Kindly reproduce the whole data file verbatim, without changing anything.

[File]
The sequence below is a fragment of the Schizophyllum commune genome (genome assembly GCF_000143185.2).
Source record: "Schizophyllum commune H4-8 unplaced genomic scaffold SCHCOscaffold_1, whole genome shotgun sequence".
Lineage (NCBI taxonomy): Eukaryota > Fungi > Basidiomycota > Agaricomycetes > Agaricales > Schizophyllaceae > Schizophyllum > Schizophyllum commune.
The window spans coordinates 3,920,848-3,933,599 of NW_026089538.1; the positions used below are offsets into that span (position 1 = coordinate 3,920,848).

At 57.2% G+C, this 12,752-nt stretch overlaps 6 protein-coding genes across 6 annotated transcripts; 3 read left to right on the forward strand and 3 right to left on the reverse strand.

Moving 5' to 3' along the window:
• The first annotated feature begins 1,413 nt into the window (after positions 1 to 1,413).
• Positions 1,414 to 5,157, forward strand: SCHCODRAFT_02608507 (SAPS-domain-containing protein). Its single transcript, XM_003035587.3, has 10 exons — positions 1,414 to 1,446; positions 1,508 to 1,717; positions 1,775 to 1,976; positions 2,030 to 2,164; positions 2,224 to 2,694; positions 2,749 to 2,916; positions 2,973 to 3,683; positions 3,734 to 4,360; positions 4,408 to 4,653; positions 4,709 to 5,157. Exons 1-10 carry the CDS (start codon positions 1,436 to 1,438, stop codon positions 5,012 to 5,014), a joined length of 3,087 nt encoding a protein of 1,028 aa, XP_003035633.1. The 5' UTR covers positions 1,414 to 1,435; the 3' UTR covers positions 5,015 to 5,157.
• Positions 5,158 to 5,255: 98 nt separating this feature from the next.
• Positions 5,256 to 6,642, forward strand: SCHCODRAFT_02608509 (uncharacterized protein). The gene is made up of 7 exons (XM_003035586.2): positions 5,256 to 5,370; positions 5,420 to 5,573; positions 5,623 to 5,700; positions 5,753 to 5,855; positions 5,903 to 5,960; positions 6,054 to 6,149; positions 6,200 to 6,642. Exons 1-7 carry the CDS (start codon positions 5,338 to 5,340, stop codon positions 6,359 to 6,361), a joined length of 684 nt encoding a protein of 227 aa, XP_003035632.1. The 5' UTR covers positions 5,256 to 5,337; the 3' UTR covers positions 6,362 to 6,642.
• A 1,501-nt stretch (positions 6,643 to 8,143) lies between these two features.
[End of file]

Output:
The sequence below is a fragment of the Schizophyllum commune genome (genome assembly GCF_000143185.2).
Source record: "Schizophyllum commune H4-8 unplaced genomic scaffold SCHCOscaffold_1, whole genome shotgun sequence".
Lineage (NCBI taxonomy): Eukaryota > Fungi > Basidiomycota > Agaricomycetes > Agaricales > Schizophyllaceae > Schizophyllum > Schizophyllum commune.
The window spans coordinates 3,920,848-3,933,599 of NW_026089538.1; the positions used below are offsets into that span (position 1 = coordinate 3,920,848).

At 57.2% G+C, this 12,752-nt stretch overlaps 6 protein-coding genes across 6 annotated transcripts; 3 read left to right on the forward strand and 3 right to left on the reverse strand.

Moving 5' to 3' along the window:
• The first annotated feature begins 1,413 nt into the window (after positions 1 to 1,413).
• Positions 1,414 to 5,157, forward strand: SCHCODRAFT_02608507 (SAPS-domain-containing protein). Its single transcript, XM_003035587.3, has 10 exons — positions 1,414 to 1,446; positions 1,508 to 1,717; positions 1,775 to 1,976; positions 2,030 to 2,164; positions 2,224 to 2,694; positions 2,749 to 2,916; positions 2,973 to 3,683; positions 3,734 to 4,360; positions 4,408 to 4,653; positions 4,709 to 5,157. Exons 1-10 carry the CDS (start codon positions 1,436 to 1,438, stop codon positions 5,012 to 5,014), a joined length of 3,087 nt encoding a protein of 1,028 aa, XP_003035633.1. The 5' UTR covers positions 1,414 to 1,435; the 3' UTR covers positions 5,015 to 5,157.
• Positions 5,158 to 5,255: 98 nt separating this feature from the next.
• Positions 5,256 to 6,642, forward strand: SCHCODRAFT_02608509 (uncharacterized protein). The gene is made up of 7 exons (XM_003035586.2): positions 5,256 to 5,370; positions 5,420 to 5,573; positions 5,623 to 5,700; positions 5,753 to 5,855; positions 5,903 to 5,960; positions 6,054 to 6,149; positions 6,200 to 6,642. Exons 1-7 carry the CDS (start codon positions 5,338 to 5,340, stop codon positions 6,359 to 6,361), a joined length of 684 nt encoding a protein of 227 aa, XP_003035632.1. The 5' UTR covers positions 5,256 to 5,337; the 3' UTR covers positions 6,362 to 6,642.
• A 1,501-nt stretch (positions 6,643 to 8,143) lies between these two features.